Not The Best You Can Be? Deal With It
You’re tucked up in bed and practically buzzing with excitement about how productive you’re going to be tomorrow. Your to-do list rattles about in your head and thought of all the things you’ll accomplish almost stops you from going to sleep.
Because Tomorrow You is going to be awesome and nothing will stand in your way.
Until something does. Until you hit a slump. Until the idea of blitzing your to-do list seems laughable.
You don’t edit that chapter, you don’t write that blog post, and you swap the healthy eating plan for an entire pizza, topped off with chocolate cake. Instead of going to the gym like you promised yourself you ABSOLUTELY would without fail, you end up collapsing on the sofa and binge-watching True Detective.
All that sparkly, self-hope and ambition you had for the day sort of fades away as you realise that Tomorrow You actually kind of sucks.
This happens to me more than I’d like to admit. And the problem isn’t that I set my expectations too high – because isn’t it nice to think that things will be better the next day? – the problem is how much I scold myself when I’m not doing the best I can.
Because in my head, I want to be the type of person who gets up early to make breakfast and maybe even goes for a little stroll whilst the world is waking up. I want to stay focused and productive at work, not eat lunch in front of my desk, and then go home and squeeze every ounce out of the day. I want to have a healthy, balanced diet and to not find myself desperately eating cooking chocolate because it’s the only vaguely sweet thing we have left in the house.
And whilst I’ve never had that elusive perfect day, some days I do feel like I’m at my best. I’ll be filled to the brim with creative energy and itching with ideas to take on my book, blog and everything in-between. I’ll eat perfectly, go for a power walk at lunch and get to Inbox Zero. I’ll swap an evening slump for exercise, check in with my nearest and dearest, make exciting plans for the weekend and end the day feeling like I’ve absolutely killed it.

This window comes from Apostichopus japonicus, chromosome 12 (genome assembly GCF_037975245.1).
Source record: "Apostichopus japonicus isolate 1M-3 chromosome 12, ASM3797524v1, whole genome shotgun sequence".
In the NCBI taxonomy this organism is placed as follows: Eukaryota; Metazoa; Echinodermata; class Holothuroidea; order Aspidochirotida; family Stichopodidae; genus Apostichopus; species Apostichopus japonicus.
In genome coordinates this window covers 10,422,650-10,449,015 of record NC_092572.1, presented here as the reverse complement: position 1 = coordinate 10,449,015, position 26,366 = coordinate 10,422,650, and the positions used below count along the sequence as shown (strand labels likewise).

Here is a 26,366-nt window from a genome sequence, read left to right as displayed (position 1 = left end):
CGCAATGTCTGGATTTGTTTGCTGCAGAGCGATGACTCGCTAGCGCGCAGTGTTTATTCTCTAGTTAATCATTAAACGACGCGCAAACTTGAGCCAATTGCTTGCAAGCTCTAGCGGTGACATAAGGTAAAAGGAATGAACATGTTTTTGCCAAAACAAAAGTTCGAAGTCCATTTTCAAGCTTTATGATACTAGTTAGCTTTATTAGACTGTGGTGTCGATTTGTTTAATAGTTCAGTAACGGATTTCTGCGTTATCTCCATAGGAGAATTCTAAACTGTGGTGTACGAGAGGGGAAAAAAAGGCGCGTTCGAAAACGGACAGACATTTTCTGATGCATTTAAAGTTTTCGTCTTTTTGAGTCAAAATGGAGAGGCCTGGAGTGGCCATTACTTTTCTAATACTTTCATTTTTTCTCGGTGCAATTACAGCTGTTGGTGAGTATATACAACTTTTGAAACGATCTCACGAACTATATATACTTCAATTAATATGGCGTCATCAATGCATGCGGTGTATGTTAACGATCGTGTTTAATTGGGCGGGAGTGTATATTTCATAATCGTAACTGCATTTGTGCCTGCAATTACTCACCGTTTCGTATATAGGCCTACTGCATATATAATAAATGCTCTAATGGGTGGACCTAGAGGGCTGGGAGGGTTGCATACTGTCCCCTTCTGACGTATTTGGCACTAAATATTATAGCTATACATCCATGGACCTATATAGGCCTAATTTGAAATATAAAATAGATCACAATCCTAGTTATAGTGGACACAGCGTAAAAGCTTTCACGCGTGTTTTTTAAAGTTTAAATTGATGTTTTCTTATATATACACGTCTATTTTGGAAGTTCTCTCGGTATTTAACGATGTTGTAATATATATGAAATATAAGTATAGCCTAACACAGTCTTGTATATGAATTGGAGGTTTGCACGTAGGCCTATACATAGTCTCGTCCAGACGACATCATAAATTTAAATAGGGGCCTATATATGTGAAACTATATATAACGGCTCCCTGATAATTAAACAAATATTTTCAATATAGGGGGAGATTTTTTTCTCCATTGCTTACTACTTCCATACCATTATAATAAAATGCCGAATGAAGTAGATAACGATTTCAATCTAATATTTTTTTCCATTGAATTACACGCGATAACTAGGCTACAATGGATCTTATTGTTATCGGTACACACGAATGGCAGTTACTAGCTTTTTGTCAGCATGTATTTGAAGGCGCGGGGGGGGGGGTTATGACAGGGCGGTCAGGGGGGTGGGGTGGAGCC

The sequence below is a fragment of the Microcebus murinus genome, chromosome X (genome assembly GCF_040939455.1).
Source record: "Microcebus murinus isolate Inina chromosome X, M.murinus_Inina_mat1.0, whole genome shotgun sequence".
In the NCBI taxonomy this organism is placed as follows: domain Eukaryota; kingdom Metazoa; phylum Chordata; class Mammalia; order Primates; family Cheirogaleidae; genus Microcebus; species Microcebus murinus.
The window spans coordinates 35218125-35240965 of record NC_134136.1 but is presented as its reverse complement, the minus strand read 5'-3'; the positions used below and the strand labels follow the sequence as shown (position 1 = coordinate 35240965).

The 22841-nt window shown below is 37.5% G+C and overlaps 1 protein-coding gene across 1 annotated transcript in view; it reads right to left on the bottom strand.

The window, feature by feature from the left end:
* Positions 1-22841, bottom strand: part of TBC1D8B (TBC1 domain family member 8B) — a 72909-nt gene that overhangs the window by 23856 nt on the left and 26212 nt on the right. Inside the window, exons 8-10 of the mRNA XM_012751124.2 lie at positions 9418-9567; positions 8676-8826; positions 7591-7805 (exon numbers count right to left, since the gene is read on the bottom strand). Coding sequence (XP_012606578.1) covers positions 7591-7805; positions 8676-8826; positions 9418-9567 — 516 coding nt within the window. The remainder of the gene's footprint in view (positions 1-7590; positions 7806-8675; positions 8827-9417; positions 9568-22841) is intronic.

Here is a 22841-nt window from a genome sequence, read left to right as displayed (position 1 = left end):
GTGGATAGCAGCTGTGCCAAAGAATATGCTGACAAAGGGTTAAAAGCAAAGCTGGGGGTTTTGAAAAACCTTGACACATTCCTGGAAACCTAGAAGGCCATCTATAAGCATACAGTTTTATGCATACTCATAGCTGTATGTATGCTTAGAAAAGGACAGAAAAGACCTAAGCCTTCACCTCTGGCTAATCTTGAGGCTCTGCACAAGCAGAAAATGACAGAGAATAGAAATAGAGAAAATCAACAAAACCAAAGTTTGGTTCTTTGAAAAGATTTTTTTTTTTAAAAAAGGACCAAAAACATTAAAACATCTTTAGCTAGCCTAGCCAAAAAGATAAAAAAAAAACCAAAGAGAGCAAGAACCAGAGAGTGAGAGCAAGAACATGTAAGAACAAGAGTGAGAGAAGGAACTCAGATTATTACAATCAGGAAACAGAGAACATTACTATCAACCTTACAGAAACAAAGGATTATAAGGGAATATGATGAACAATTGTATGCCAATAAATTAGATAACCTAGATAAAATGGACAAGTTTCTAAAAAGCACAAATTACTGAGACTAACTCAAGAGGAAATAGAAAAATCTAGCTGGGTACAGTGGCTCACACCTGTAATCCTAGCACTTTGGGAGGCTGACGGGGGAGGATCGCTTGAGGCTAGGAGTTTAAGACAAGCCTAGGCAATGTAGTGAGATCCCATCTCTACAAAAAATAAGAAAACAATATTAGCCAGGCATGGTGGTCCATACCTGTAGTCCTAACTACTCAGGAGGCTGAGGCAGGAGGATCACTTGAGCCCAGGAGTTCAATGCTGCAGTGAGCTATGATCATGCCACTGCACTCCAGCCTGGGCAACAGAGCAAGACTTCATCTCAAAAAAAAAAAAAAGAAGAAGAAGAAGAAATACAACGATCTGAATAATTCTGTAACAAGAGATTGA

But that can’t happen every day. It can’t even happen every week.
Because being your ‘best’ requires a lot of work. It requires conditions to be perfect and everything to fall into place. Chances are, your ‘best’ doesn’t really live in the real world.
For me, I know I’d be at my creative best between 9.30am – 12pm and last thing at night. But oh wait, I can’t use that time to work on my novel or side project, because I’m at my pays-the-bills day job. And I can’t stay up all night because, you guessed it, that 7am alarm is waiting.
I know I’d be at my best if I could go the gym late afternoon, and take a couple of hours off to feel recharged before I crack on with writing. I know I’d eat better if I didn’t work at an office and have to grab an overpriced cheese-filled sandwich on the way to a meeting, or binge-eat chocolate biscuits after said meeting makes me want to jump down the stairs.
So for now I’m trying to accept that my ‘best’ will have to change each day.
Sometimes, my best will be meeting all my deadlines with time to spare and starting on the new nice-to-have projects, sometimes my best will be not screaming into my colleagues’ faces. Sometimes it’ll be ending the day feeling like I’ve accomplished everything I wanted to, other times I’ll have to make peace with going to sleep feeling like I did the absolute best I could in the given circumstances.
And sometimes, I’ll end the day knowing that I didn’t do my best at all. That I’m face-down eating peanut butter out of a jar whilst my best is off somewhere scolding me. And when that happens, I’ll have to make peace with it.
Because Tomorrow Me is going to try really hard not to screw up.